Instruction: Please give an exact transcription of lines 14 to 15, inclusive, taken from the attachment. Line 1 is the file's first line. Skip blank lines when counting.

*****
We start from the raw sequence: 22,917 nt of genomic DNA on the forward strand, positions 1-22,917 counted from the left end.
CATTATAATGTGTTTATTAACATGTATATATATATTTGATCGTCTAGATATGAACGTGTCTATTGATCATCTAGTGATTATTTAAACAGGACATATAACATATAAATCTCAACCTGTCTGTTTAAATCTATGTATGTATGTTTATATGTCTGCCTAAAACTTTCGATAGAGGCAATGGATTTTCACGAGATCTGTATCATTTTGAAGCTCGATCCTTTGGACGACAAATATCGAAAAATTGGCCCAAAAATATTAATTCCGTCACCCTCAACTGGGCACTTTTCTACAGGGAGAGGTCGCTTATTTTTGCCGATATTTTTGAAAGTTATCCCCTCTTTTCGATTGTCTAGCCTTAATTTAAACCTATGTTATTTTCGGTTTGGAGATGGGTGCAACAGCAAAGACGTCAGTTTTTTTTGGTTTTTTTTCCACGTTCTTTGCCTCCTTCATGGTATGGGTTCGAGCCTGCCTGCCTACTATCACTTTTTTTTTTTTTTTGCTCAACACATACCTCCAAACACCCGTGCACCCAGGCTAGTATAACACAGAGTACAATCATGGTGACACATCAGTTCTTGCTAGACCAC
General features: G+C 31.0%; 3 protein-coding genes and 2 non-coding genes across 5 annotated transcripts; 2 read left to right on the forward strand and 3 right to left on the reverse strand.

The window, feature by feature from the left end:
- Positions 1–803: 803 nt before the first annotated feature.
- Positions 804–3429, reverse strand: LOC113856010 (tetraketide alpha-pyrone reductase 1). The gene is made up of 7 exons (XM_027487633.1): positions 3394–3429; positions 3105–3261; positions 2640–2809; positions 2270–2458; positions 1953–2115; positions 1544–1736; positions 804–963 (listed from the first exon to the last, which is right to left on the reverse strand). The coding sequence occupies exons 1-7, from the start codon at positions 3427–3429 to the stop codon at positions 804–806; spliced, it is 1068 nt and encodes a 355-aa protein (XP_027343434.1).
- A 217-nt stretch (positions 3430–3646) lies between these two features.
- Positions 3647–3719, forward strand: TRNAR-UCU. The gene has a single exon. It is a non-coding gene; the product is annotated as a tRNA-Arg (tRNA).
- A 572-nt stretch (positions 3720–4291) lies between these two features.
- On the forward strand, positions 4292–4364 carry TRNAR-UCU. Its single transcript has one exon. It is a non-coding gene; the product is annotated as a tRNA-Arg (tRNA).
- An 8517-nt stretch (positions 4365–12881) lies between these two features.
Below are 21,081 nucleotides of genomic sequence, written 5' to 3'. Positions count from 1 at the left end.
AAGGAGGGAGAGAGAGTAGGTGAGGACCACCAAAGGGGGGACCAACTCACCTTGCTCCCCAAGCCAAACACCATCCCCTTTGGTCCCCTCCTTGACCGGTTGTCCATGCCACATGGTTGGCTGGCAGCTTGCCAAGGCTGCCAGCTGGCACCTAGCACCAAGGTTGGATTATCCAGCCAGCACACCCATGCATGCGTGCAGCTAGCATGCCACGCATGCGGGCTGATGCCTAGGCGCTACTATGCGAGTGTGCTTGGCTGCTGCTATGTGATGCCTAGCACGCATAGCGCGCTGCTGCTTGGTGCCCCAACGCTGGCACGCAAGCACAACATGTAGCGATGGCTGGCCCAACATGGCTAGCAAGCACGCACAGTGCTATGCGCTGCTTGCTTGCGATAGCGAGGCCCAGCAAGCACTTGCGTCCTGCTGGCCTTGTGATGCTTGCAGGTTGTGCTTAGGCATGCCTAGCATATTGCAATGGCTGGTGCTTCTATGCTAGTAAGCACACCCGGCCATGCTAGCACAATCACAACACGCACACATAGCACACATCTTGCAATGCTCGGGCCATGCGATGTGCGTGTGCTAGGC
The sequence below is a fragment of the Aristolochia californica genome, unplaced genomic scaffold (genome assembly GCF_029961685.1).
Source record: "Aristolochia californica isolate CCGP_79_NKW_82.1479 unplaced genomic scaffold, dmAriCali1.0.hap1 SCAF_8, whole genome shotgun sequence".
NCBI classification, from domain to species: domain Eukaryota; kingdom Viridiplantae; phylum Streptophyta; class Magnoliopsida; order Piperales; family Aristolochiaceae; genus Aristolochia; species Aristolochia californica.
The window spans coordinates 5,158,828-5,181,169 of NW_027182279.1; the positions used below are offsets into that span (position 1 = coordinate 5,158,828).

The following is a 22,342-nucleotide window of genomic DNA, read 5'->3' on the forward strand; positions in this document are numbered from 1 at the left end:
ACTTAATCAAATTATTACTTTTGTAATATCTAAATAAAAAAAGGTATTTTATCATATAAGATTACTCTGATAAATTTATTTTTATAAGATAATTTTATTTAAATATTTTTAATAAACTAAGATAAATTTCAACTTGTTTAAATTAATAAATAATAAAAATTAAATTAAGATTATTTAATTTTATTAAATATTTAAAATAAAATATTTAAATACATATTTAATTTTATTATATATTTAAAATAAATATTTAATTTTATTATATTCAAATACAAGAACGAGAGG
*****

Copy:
The sequence below is a fragment of the Aristolochia californica genome, unplaced genomic scaffold (genome assembly GCF_029961685.1).
Source record: "Aristolochia californica isolate CCGP_79_NKW_82.1479 unplaced genomic scaffold, dmAriCali1.0.hap1 SCAF_8, whole genome shotgun sequence".